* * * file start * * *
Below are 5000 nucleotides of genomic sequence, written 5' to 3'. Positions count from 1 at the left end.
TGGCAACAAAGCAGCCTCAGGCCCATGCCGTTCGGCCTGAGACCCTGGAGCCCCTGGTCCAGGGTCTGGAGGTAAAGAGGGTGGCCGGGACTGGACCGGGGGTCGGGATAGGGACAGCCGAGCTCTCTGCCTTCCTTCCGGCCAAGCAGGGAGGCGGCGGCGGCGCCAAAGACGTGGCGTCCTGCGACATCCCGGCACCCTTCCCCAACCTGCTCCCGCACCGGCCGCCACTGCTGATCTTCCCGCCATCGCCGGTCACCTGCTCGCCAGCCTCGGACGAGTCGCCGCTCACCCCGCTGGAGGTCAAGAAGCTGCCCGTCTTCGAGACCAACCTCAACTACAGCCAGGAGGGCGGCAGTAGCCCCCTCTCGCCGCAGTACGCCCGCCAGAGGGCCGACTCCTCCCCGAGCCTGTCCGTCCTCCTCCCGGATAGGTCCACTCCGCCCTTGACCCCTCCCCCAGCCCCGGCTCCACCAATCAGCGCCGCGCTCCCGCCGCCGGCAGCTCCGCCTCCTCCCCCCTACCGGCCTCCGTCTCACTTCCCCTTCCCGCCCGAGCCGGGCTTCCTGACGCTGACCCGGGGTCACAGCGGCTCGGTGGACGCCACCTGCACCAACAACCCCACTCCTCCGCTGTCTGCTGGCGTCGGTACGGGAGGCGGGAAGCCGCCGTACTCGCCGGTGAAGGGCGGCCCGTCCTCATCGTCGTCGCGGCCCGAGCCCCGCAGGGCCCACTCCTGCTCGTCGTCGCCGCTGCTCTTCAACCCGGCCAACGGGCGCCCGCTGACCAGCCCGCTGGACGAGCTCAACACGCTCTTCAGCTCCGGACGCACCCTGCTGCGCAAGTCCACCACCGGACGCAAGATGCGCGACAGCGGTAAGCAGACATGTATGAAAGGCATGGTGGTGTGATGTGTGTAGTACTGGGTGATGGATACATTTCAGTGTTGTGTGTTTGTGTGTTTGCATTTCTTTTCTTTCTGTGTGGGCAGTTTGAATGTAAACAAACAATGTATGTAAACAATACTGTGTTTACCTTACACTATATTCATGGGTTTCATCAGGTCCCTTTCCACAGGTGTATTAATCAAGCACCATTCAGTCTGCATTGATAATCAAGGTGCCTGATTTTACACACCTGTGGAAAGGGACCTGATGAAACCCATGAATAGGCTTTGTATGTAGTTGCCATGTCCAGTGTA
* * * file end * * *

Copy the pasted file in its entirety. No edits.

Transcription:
Below are 5000 nucleotides of genomic sequence, written 5' to 3'. Positions count from 1 at the left end.
TGGCAACAAAGCAGCCTCAGGCCCATGCCGTTCGGCCTGAGACCCTGGAGCCCCTGGTCCAGGGTCTGGAGGTAAAGAGGGTGGCCGGGACTGGACCGGGGGTCGGGATAGGGACAGCCGAGCTCTCTGCCTTCCTTCCGGCCAAGCAGGGAGGCGGCGGCGGCGCCAAAGACGTGGCGTCCTGCGACATCCCGGCACCCTTCCCCAACCTGCTCCCGCACCGGCCGCCACTGCTGATCTTCCCGCCATCGCCGGTCACCTGCTCGCCAGCCTCGGACGAGTCGCCGCTCACCCCGCTGGAGGTCAAGAAGCTGCCCGTCTTCGAGACCAACCTCAACTACAGCCAGGAGGGCGGCAGTAGCCCCCTCTCGCCGCAGTACGCCCGCCAGAGGGCCGACTCCTCCCCGAGCCTGTCCGTCCTCCTCCCGGATAGGTCCACTCCGCCCTTGACCCCTCCCCCAGCCCCGGCTCCACCAATCAGCGCCGCGCTCCCGCCGCCGGCAGCTCCGCCTCCTCCCCCCTACCGGCCTCCGTCTCACTTCCCCTTCCCGCCCGAGCCGGGCTTCCTGACGCTGACCCGGGGTCACAGCGGCTCGGTGGACGCCACCTGCACCAACAACCCCACTCCTCCGCTGTCTGCTGGCGTCGGTACGGGAGGCGGGAAGCCGCCGTACTCGCCGGTGAAGGGCGGCCCGTCCTCATCGTCGTCGCGGCCCGAGCCCCGCAGGGCCCACTCCTGCTCGTCGTCGCCGCTGCTCTTCAACCCGGCCAACGGGCGCCCGCTGACCAGCCCGCTGGACGAGCTCAACACGCTCTTCAGCTCCGGACGCACCCTGCTGCGCAAGTCCACCACCGGACGCAAGATGCGCGACAGCGGTAAGCAGACATGTATGAAAGGCATGGTGGTGTGATGTGTGTAGTACTGGGTGATGGATACATTTCAGTGTTGTGTGTTTGTGTGTTTGCATTTCTTTTCTTTCTGTGTGGGCAGTTTGAATGTAAACAAACAATGTATGTAAACAATACTGTGTTTACCTTACACTATATTCATGGGTTTCATCAGGTCCCTTTCCACAGGTGTATTAATCAAGCACCATTCAGTCTGCATTGATAATCAAGGTGCCTGATTTTACACACCTGTGGAAAGGGACCTGATGAAACCCATGAATAGGCTTTGTATGTAGTTGCCATGTCCAGTGTA